Self-contained cartridges So smith wesson bought his light bought Out an exclusive license to his patent Proceeded to start making revolvers uh Rimfire revolvers that were Quite popular and would lead to the Growth of smith and wesson into one of The largest gun companies in the united States Now while this is going on uh rolling White Is in this interesting position of well Okay like Now what and when the civil war starts In 1861 He’s in a particularly interesting Position where there’s a huge demand for Arms and but he can’t actually Manufacture His own patented revolver because he’s Given an exclusive license To smith and wesson so he forms an arms Company the rolling white arms company Or it was formed in association with him The actual origins of the company are a Little hazy And in fact he would cease to have any Association with it in 1865 and they’d Rename it But uh during the civil war He forms this company or he’s associated With this company And they start making 22 caliber rimfire Revolvers but they can’t sell them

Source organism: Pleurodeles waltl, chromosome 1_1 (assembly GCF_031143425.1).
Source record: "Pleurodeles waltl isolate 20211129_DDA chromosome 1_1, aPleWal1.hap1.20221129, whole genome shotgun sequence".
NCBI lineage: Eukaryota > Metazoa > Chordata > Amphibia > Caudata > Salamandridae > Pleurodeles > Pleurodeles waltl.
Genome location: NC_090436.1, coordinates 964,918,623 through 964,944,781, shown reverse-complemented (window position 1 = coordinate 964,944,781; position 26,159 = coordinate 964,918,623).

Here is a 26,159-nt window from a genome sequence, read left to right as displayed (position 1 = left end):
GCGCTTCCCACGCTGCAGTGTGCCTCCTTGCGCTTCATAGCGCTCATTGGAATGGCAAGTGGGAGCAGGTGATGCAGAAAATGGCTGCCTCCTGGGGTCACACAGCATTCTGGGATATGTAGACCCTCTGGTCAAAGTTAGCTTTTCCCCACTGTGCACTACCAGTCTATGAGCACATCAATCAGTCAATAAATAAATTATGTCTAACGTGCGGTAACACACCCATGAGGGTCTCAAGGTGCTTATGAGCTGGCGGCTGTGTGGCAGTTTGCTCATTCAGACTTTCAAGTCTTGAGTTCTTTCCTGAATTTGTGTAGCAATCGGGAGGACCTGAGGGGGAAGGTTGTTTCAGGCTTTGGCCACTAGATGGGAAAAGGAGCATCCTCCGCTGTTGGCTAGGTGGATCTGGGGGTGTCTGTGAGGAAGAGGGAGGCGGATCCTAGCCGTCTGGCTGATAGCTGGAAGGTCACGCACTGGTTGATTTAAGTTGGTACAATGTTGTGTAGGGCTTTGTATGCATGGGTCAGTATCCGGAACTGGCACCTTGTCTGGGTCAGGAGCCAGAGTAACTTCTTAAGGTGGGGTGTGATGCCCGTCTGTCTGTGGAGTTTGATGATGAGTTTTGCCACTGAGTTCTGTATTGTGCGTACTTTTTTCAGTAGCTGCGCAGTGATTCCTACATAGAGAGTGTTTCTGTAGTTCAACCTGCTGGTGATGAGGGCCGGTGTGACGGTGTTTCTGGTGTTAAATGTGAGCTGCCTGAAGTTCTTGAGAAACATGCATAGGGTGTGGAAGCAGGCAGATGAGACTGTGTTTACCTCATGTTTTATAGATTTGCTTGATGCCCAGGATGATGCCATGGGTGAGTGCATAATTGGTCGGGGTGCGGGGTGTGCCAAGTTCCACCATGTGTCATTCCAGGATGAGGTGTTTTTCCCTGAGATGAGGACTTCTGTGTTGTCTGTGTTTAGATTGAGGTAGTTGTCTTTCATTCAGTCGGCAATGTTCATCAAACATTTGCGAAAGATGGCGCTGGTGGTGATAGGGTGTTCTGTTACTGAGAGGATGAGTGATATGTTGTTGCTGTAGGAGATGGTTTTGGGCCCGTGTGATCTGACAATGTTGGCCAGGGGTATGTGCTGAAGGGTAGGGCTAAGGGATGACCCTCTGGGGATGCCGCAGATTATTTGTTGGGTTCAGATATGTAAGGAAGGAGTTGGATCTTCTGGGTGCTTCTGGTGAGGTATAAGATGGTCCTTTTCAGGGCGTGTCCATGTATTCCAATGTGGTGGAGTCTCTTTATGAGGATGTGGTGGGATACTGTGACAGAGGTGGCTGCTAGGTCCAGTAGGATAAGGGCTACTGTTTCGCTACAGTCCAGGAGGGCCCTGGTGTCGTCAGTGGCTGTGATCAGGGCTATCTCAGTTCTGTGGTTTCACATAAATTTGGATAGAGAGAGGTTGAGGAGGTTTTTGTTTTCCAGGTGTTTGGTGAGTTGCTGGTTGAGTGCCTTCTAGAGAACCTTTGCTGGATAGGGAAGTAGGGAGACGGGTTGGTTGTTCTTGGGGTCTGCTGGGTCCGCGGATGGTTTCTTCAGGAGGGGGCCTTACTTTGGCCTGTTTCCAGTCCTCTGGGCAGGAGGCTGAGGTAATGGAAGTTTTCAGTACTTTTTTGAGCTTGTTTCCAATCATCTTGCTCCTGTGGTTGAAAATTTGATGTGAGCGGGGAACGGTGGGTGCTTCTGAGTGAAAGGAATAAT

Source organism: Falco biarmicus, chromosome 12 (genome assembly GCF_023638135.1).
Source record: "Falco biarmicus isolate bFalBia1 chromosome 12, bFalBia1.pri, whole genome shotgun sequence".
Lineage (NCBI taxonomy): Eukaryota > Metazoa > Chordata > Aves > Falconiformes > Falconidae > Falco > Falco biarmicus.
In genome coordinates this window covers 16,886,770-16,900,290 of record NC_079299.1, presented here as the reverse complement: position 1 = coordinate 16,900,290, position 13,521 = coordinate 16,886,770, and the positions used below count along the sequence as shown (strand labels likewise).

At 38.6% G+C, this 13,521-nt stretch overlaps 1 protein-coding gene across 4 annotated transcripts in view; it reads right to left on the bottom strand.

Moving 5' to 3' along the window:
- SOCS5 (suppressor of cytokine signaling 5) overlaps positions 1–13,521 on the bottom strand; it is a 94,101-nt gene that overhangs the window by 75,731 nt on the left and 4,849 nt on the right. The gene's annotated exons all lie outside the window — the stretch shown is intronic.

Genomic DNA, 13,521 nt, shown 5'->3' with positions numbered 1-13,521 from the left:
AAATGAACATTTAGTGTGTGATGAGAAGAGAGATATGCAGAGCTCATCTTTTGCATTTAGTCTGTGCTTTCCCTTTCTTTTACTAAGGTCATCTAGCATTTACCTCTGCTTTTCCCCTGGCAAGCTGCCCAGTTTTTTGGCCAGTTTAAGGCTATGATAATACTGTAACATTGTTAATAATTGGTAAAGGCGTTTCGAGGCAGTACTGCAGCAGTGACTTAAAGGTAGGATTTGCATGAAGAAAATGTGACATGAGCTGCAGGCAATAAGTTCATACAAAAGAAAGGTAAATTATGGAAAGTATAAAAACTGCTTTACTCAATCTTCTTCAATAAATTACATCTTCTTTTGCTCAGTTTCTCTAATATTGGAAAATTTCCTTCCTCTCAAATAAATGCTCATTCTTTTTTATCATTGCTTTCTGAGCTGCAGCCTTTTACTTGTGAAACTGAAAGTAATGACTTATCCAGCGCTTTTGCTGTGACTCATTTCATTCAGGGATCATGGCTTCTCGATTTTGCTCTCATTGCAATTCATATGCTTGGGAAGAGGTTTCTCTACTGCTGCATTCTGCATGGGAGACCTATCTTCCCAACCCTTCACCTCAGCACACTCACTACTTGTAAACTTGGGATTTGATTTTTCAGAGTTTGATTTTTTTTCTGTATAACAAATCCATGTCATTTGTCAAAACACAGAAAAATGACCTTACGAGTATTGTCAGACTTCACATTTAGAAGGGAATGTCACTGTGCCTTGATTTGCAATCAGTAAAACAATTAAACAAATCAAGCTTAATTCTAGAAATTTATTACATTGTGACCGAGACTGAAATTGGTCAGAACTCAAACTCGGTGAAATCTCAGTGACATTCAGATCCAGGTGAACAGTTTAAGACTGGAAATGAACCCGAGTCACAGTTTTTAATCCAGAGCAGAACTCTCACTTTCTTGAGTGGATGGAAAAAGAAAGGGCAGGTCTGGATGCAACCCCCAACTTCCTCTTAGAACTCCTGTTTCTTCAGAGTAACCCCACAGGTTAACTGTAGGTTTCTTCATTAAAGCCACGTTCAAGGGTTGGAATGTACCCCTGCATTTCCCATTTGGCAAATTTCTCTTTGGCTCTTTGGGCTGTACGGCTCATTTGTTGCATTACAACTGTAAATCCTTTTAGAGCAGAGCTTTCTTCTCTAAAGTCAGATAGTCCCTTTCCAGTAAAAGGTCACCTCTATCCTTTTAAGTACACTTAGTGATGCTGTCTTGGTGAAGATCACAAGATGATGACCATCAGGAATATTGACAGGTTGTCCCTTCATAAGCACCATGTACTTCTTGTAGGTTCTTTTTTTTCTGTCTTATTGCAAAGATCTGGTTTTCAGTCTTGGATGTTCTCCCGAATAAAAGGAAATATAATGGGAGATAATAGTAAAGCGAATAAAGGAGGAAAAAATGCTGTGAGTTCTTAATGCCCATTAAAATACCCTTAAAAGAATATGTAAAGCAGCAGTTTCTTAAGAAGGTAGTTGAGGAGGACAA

Directly themselves they can only sell Them To smith wesson who then markets them Because of this contractual agreement However rolling white’s patent applied To revolvers it did not apply to Single shot pistols and so he was able To actually manufacture a single shot Pistol As well and there were other people Doing this usually in the form of Derringers What roland white went with was a much Larger frame Gun uh he made them in both 32 and 38 This is the larger and scarcer 38 Variety and so Well let’s let’s take a close look at it The overall exterior design here is Very reminiscent of an early smith and Wesson revolver Just with a flat sided single shot quasi Well not really a cylinder has a sheath Trigger here So you have three positions on the Hammer this is the fired position There is a safety notch on it where the Hammer doesn’t hit Doesn’t extend all the way down so this Is where you would carry it Because pushing the hammer forward Doesn’t do anything this is your safety Position And then fully cocked back there which